After more than a month’s wait, India’s return to the urea market was confirmed this week with state-purchasing agency RCF issuing a tender on 30 September.
The inquiry will close on 9 October for shipments to load by 16 November, and is the first since the 26 August MMTC tender through which nearly 1.8m. tonnes were secured for shipment by 5 October.
In spite of this, the reaction to the news in the urea market was not overwhelmingly bullish, and the Profercy World Nitrogen Index tracked sideways to 113.84 points, down 0.46 from last week. This said, moderate price gains have been seen in the derivatives market in the past 24 hours with November Arab Gulf contracts trading at $260pt fob.
In China physical values have fallen over recent weeks, and small lots of prills have been sold into SE Asian markets below $255pt fob. With the domestic market remaining slow, and plenty of availability for October shipments, it is expected that China will once again supply big volumes in the latest tender. However, Chinese suppliers may have some ability to hold prices, or even raise export values, should they exercise volume restraint.
In the west, Egyptian granular urea was sold at $280pt fob just over a month ago. However, in the absence of any significant buying demand over the past month, values have declined with offers from some producers earlier this week reaching as low as $250pt fob in order to secure business. Prices consolidated in the mid to high-$250s pt fob as the week progressed and further business took place.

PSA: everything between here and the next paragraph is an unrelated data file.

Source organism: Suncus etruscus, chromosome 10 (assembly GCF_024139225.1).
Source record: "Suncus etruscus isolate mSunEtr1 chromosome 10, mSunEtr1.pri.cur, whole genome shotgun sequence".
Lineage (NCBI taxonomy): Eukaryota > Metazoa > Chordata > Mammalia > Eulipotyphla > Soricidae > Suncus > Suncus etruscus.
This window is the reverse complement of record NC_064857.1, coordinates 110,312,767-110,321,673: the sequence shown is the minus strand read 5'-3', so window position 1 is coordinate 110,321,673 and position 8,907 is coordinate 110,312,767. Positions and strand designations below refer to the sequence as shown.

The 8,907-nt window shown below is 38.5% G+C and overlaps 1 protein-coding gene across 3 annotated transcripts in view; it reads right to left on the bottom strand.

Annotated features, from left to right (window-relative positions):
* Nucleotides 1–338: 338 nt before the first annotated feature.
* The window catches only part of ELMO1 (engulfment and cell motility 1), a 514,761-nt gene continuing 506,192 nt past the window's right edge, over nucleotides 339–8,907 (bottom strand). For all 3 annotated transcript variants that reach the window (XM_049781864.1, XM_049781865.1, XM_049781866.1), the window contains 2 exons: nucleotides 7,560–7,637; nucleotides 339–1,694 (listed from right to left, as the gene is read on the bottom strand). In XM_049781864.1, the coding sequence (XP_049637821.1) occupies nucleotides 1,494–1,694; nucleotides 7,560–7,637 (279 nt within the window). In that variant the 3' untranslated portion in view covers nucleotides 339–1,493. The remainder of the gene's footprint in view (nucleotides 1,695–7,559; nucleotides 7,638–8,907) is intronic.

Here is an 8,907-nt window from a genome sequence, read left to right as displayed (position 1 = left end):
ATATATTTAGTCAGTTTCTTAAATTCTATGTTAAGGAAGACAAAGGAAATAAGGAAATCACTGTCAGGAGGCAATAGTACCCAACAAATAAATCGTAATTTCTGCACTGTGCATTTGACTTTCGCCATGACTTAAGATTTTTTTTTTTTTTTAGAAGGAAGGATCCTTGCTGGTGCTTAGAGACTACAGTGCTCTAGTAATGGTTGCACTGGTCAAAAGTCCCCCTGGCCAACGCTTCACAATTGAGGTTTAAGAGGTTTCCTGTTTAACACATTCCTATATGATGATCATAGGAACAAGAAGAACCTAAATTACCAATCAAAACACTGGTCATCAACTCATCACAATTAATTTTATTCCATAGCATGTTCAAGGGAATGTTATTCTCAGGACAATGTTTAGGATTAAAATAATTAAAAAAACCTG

Echoing the volatility in the international market, US Gulf urea barge values for October dipped below $210ps ton fob Nola, before increasing midweek on news of India’s return to the market.
Over the next week the market will now look for direction from India and China. While the majority of the 1.8m. tonnes that was booked under the previous MMTC tender are expected to arrive in India in October, a surge in demand seen during the past few months means India’s urea stock levels still remain very low. With the world’s largest importer requiring major Chinese participation to book the volumes it still requires, all eyes now look to China ahead of the next RCF tender.
By Neha Popat, Nitrogen Market Reporter